VIRTUAL Comparative Politics Workshop - Multipartism and Regime Change
Multipartism and Regime Change
Natán Skigin, PhD student in political science, Kellogg Institute PhD fellow, and research affiliate for the Kellogg Institute's Notre Dame Violence and Transitional Justice Lab
Aníbal Pérez-Liñán, professor of political science and global affairs, Kellogg Institute faculty fellow
Mike Hoffman, assistant professor of political science, Kellogg Institute faculty fellow
Abstract: Prominent theories of regime change argue that the presence of multiple parties in the legislature can help stabilize dictatorships, while too many parties can destabilize presidential democracies. We show the opposite to be true: a greater number of parties poses a danger for dictatorships but not democracies. We develop a model in which executives endogenously set the number of legislative parties under dictatorship, and voters exogenously set the number of parties under democracy. Dictators face a quandary: while multipartism reduces the risk of bottom-up revolt, it also lowers the costs of a top-down transition. We provide evidence from Latin America – a region with a broad range of authoritarian regimes – between 1945 and 2010, and trace causal mechanisms in two case studies. Our findings hold for different regime classifications, with nonparametric estimators that detect nonlinearities, and instrumental variable models treating the number of parties as endogenous.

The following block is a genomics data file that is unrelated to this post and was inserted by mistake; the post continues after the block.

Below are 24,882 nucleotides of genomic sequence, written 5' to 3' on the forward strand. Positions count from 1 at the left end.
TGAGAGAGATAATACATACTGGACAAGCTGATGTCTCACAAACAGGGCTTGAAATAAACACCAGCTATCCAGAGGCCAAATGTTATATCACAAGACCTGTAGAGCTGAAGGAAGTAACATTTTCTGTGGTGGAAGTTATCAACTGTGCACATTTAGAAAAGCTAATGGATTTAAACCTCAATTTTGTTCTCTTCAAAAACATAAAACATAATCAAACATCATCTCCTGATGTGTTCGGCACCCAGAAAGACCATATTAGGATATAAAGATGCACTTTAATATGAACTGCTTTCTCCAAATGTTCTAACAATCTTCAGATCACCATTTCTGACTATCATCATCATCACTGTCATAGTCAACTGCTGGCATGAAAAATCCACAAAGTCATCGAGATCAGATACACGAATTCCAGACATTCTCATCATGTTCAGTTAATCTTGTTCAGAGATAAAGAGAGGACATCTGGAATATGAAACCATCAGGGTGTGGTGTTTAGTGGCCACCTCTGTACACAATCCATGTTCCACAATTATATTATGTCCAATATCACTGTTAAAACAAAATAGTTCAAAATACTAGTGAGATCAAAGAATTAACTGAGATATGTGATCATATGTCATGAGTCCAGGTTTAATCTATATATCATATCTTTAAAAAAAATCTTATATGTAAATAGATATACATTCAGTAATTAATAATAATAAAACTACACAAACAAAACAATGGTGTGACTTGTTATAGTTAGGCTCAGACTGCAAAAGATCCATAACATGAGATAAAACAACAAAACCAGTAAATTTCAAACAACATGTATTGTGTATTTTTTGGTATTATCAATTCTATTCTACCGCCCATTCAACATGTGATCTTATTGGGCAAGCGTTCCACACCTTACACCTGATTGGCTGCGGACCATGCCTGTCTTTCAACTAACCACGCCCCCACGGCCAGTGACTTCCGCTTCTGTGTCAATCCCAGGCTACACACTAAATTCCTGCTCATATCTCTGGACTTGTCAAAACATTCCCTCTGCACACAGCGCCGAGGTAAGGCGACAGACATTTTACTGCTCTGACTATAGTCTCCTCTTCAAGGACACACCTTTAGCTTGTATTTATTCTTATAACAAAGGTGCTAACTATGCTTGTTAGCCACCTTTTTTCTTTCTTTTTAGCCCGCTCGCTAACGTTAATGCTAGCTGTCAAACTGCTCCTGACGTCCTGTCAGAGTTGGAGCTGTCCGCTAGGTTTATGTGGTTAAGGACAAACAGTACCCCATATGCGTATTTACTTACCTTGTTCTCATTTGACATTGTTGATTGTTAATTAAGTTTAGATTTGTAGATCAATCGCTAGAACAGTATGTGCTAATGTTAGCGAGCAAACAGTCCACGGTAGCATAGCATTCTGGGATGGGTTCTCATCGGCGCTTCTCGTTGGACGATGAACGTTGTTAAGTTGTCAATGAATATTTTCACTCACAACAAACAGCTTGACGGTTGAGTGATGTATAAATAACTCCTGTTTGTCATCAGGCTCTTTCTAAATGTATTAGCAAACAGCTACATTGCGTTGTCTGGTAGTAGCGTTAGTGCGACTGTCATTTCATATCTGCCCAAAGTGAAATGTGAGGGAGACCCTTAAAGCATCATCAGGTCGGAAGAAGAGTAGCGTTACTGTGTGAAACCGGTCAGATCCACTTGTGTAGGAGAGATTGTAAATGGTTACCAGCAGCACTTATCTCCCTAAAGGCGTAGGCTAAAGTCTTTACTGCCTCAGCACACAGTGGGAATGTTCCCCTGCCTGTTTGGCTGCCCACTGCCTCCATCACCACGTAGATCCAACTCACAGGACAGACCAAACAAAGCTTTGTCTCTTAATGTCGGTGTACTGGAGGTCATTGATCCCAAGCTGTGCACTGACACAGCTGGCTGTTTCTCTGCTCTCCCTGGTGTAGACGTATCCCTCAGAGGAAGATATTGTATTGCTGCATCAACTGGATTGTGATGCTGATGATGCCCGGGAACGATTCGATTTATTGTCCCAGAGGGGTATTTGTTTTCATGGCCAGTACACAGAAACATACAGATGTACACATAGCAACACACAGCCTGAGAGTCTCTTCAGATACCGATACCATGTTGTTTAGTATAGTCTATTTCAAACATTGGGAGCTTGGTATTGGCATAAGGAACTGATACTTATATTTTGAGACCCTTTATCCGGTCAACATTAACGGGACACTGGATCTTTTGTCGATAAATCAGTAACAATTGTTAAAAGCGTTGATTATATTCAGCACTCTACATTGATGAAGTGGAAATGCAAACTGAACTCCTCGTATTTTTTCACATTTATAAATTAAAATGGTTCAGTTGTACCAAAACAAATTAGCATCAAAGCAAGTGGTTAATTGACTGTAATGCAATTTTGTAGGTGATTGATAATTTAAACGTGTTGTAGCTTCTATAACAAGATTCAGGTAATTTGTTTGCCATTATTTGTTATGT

The Comparative Politics Workshop is a graduate student-led forum geared towards presenting and discussing papers and research projects. During the academic semester, regular sessions are held at the Hesburgh Center. These meetings are open to everyone, particularly students, faculty and Kellogg Institute Visiting Fellows. Participants have the chance to present their work and receive valuable, constructive feedback from their colleagues.
More information: Contact Comparative Politics Field Representative Jake Turner